Anesthesiology physician-scientist pipeline trails other specialties, particularly among women

Anesthesiology researchers are responsible for some of medicine's most significant advances, from the Apgar score that tests a newborn's health to cardiopulmonary resuscitation (CPR). But the number of medical residents in the anesthesiology physician-scientist (researcher) pipeline trails other specialties, particularly among women, according to findings of the Anesthesia Research Council (ARC), published in the journal Anesthesia & Analgesia.

Out of eleven medical specialties, anesthesiology ranked eighth both for the percentage of entering residents with a "research-oriented" background and the percentage of anesthesiology residents who are women, according to the ARC working group's analysis based on data from the National Resident Matching Program and Association of American Medical Colleges from 2009-2019. ARC proposes a variety of recommendations to increase the size and diversity of the anesthesiology physician-scientist pipeline, from increasing the visibility of anesthesiology research to medical students, to expanding research fellowship opportunities, to incorporating child-care-friendly policies at national meetings facilitating attendance and career development.

The research conducted by anesthesiology physician-scientists over the last few decades has led to a revolution in life-saving changes in perioperative medicine and remarkable improvements in safety. But the public and even many physicians aren't aware that the research anesthesiology physician-scientists are involved in extends beyond intraoperative anesthesia care and surgery itself, from understanding the basis of consciousness, to reducing organ injury during transplantation to addressing pain without the need for opioids and using interventional methods to relieve chronic pain."

Charles W. Emala, M.S., M.D., chair of the ARC working group and vice chair for research at New York-Presbyterian/Columbia University Irving Medical Center, New York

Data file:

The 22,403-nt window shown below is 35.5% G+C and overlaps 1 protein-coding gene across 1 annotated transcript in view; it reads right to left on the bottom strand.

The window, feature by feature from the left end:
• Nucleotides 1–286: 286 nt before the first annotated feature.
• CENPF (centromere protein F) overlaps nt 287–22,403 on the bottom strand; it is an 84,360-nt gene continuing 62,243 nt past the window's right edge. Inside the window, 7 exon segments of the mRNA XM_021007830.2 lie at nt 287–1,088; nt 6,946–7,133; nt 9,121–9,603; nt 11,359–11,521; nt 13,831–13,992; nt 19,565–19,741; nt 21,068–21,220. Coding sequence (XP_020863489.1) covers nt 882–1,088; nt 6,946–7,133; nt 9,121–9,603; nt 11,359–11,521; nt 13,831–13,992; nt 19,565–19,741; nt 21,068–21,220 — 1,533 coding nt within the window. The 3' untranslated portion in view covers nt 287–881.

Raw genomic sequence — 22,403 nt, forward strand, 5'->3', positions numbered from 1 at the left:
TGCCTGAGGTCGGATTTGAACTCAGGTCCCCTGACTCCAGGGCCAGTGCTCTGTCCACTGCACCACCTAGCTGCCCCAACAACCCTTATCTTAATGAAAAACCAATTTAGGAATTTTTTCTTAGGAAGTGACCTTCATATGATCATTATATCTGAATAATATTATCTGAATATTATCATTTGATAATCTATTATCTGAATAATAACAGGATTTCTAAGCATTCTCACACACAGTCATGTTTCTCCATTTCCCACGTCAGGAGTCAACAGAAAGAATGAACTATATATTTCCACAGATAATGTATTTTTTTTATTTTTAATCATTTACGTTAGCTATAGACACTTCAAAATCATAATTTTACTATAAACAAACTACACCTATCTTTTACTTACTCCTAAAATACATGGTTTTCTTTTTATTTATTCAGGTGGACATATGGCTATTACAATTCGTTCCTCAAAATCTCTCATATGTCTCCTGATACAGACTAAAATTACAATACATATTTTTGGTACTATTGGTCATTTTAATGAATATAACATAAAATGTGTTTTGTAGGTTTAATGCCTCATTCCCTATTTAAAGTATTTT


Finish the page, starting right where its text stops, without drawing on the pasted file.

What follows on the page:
ARC was formed in 2019 by the American Society of Anesthesiologists (ASA), the Foundation for Anesthesia Education and Research (FAER) and the International Anesthesia Research Society (IARS) to address compelling issues in academic anesthesiology. The number of physicians who focus on research -; particularly in anesthesiology -; has been inadequate to meet demands for decades. Efforts to increase the numbers have not made a meaningful difference, prompting ARC to tackle the pipeline as its first issue.

There are several reasons for the shortfall of medical students pursuing anesthesiology research pathways, starting with medical students' reduced exposure to the specialty of anesthesiology. The ARC working group's survey of anesthesiology residency program directors revealed that only 46% of medical schools required students exposure to clinical anesthesiology, and when they do, the average time is two weeks, versus eight for other major specialties such as surgery, pediatrics and internal medicine, Dr. Emala said.

The working group did unearth some encouraging findings. They found anesthesiology ranked fourth out of 11 specialties for residents who identified themselves as belonging to an underrepresented group in medicine. They also noted that since 2015, there has been a 70% increase in National Institutes of Health (NIH) funding to anesthesiology departments and a 70% increase in the number of NIH early scientist career development awards given to anesthesiologists.

To expand the size and diversity of the anesthesiology physician-scientists pipeline, ARC offers more than 40 recommendations within six categories:

  1. Medical student trainee initiatives, such as increasing financial support of FAER to expand the medical student summer research fellowship and having the specialty of anesthesiology represented at annual national meetings of medical students in the NIH-sponsored medical scientist training program (MSTP).
  2. Mentoring and professional development, including expediting full membership status for the Association of University Anesthesiologists to faculty demonstrating research or academic productivity.
  3. Training grants, such as awarding mentored foundation grants only to departments that demonstrate a culture of inquiry by investing in the continued development of physician-scientists.
  4. Supporting trainees with diverse needs, including by creating pipeline programs to identify and mentor underrepresented minority undergraduate students, medical students and residents who have an interest in becoming physician-scientists, as well as providing financial support for child-care needs during attendance and presentations at national meetings.
  5. Supporting anesthesiology leaders to expand institution research, such as embedding early-career physician-scientists within multi-disciplinary teams.
  6. Expanding academic anesthesiology by department chairs, such as by petitioning the Accreditation Council for Graduate Medical Education and the American Board of Anesthesiology to allow for expanded fellowships that enable one to two years of research.
Source:
Journal reference:

Emala, C. W. S., et al. (2023). The Anesthesiology Physician-Scientist Pipeline: Current Status and Recommendations for Future Growth—An Initiative of the Anesthesia Research Council. Anesthesia & Analgesia. doi.org/10.1213/ANE.0000000000006520.

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